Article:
Review Price £16,799.00
Another welcome feature you do get, though, is a handy Picture Position memory slot that allows you to shift between 1.78/1.85:1 and 2.35:1 aspect ratios without needing an external anamorphic lens attachment. There’s a feature too, that enables you to adjust the alignment of the three SXRD chips, so you don’t have any areas of colour bleed.
We’ll get to the VW1000ES’s performance soon now, we promise. But there are still two more bits of context-setting we need to do.
First, there’s the difference between Sony’s 4k claims and the ‘4k’ claims of the latest JVC DLA-X70/X90 projectors. Whereas Sony genuinely gives you 4096x2160 pixels of picture data on each of its three chipsets, and can upscale lower resolution inputs to this level by adding in extra pixels of new picture information, JVC’s e-Shift engine instead essentially doubles the pixel density of a full HD source picture, without actually adding any new picture information. In fact, the JVC models don’t accept native 4k sources.
The 4K elephant in the room
Next there’s a rather substantial elephant in the room: the current lack of 4K video content. For while many films are now shot in 4k2k for cinema distribution, there’s just no easy way to get such ultra-HD masters into your home cinema. Blu-rays don’t have enough capacity to take full 4k2k transfers, and downloading huge 4k film files from the Internet practically would require a much faster broadband connection than the majority of the UK currently enjoys.
Even the computational processing power required to successfully play 4k video files is formidable. To aid us with our tests, Sony supplied the biggest tower PC we’ve ever seen, loaded with a Sapphire HD 7970 3GB GDDR5 graphics card and Intel Core i7 2700K 350GHz socket 1155 8MB L3 cache CPU. And even this suffered with noticeable stuttering and screen tearing when showing the few minutes of 4k material Sony had managed to get on there. If you fancy trying to build a 4K-ready PC for yourself, let us know in the comments section and we’ll reply with the full spec on the machine used for our tests.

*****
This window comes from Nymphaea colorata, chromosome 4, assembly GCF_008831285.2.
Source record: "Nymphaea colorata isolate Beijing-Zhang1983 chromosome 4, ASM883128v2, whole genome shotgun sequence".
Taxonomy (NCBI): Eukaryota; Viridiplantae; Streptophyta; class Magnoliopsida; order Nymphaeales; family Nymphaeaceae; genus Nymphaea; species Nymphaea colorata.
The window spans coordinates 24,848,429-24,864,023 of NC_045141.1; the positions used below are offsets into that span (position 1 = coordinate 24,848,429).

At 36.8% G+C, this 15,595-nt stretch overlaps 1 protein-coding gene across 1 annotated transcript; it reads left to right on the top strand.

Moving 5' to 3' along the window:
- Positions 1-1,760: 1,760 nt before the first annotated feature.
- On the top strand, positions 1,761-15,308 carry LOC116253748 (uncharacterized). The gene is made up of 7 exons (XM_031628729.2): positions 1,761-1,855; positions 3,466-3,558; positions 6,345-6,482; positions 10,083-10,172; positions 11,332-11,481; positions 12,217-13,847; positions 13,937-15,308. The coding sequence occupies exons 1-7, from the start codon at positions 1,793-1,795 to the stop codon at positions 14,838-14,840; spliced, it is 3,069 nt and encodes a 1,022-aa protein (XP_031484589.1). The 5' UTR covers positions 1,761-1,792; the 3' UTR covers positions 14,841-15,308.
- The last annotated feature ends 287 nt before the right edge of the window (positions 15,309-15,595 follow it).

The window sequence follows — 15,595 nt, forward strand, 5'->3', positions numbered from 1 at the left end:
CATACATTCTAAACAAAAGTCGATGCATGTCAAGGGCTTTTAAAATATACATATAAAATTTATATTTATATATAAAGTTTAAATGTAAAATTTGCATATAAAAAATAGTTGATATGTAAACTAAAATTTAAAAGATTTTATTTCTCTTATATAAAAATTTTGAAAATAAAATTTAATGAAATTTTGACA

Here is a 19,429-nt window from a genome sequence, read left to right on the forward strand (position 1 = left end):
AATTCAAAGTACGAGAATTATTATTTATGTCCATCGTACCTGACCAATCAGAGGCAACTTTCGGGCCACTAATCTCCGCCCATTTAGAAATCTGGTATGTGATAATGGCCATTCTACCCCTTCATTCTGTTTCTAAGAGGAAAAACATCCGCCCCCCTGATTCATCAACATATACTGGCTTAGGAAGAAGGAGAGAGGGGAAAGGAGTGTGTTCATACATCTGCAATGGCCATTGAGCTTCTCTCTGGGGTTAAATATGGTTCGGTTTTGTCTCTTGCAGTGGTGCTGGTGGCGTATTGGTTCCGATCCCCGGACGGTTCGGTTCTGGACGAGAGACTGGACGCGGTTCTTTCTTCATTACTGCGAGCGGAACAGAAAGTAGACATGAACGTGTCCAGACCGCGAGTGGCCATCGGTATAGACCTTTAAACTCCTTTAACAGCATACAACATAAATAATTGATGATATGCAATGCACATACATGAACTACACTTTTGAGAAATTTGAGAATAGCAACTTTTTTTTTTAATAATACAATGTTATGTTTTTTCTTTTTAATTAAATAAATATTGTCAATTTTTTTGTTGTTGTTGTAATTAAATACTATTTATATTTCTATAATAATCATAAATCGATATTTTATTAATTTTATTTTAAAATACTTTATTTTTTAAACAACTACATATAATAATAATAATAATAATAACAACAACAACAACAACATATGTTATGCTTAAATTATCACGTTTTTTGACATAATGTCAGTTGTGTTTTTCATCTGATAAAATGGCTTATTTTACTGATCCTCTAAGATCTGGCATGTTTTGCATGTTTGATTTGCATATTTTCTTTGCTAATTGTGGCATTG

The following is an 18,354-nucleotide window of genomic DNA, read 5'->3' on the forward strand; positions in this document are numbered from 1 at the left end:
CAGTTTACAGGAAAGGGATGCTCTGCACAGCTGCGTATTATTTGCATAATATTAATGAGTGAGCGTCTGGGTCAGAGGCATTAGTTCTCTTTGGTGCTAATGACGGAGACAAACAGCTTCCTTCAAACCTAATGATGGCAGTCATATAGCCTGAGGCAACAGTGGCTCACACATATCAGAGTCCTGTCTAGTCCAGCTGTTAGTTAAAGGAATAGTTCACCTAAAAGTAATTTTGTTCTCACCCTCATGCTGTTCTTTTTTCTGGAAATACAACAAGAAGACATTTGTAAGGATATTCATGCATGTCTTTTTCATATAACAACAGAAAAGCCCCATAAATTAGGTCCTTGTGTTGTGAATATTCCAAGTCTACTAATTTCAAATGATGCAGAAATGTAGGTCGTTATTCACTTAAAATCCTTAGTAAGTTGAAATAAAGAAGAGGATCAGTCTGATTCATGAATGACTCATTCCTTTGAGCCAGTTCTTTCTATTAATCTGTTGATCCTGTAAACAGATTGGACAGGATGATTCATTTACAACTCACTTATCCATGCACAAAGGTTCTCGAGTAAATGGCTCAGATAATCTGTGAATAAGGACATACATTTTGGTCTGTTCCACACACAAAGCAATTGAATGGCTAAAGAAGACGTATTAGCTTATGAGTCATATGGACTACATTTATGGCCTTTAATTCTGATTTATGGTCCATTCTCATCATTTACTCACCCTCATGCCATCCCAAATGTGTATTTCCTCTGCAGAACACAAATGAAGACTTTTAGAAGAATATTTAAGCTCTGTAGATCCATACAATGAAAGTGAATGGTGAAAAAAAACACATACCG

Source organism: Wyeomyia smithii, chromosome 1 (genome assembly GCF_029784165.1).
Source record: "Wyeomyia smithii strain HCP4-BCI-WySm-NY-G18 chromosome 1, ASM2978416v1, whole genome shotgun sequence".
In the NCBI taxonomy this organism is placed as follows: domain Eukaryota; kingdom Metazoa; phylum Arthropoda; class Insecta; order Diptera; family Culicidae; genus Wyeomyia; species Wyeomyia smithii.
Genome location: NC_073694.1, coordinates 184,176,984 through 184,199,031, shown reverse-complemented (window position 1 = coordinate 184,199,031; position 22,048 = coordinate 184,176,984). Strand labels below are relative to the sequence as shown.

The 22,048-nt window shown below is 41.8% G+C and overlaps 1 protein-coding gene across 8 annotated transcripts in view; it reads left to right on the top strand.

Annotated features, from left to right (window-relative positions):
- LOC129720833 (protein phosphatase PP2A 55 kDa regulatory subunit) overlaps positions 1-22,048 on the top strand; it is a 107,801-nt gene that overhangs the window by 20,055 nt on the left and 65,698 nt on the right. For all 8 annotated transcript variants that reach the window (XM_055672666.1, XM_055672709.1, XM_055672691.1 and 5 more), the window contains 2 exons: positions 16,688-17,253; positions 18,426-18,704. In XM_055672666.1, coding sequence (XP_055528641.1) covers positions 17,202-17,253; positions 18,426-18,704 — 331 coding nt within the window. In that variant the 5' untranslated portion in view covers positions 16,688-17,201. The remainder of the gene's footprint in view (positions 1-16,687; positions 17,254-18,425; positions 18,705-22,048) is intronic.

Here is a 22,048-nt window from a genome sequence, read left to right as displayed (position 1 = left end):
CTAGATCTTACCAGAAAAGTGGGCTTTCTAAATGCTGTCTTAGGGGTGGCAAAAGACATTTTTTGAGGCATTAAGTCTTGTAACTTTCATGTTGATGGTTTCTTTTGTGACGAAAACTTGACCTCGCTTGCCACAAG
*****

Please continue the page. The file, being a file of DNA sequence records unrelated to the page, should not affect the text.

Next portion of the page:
The various issues just described with getting 4K into your home - together with what currently seems to be resistance from Hollywood to making such high quality video available to the domestic market - mean that true 4k sources are currently excruciatingly rare. Our demo material comprised a reel of specially shot time-lapse sequences from Italy, and a minute or so of clips from open movie project Sintel (www.sintel.org).
Some day our 4k prince will come
The apparent consumer enthusiasm out there for 4k, not to mention Sony’s own vested interest now in getting 4K sources into homes, will likely mean that domestic 4K video does eventually arrive in quantity. But the general consensus is that you’re talking years rather than months before this happens. So if you get a VW1000ES you’ll have to be patient before you can unleash its full potential.
While 4K video is in short supply right now, though, there is a more static 4k solution already at your fingertips. For VW1000ES purchasers all get given a voucher enabling them to download an update for the PS3’s PlayMemories application that allows native 4k digital photos to ship to the VW1000ES, despite the console only sporting an HDMI 1.3 port.
Inevitably we kicked off our tests by checking out the VW1000ES’s groundbreaking 4k pictures. And what we saw can only be described as jaw-dropping.
With the Italian video clips, the best way to describe the experience is to say that it felt as if you were looking through an open window at a real view outside, thanks to the astonishing amount of detail, density and clarity on show. There’s also seemingly no video noise at all, contributing still further to the sense that you’re not actually watching a video device, but rather just staring at reality.
With a shot of a magazine vendor’s stall we could read far more text on the titles on sale than we could in normal HD. Views of a rugged country landscape reveal grass, stone and leaf detail that frankly beggar belief. A close up of leaves and buds on a tree reveal individual fibres around the buds that are ordinary HD just can’t show. Stick your head right up to the screen as we discussed at the start of this article, meanwhile, and you still can barely see any trace of any image structure to ‘give away’ the mechanics behind the stunning images.
Don’t think, though, that you only see the 4k difference if you sit close to the screen. From a perfectly normal viewing distance the all-round perfection of the 4k image is still utterly apparent and totally compelling, giving you a much more intense connection with what you’re watching. Little wonder that 4k resolution is considered comfortably adequate for commercial cinema purposes.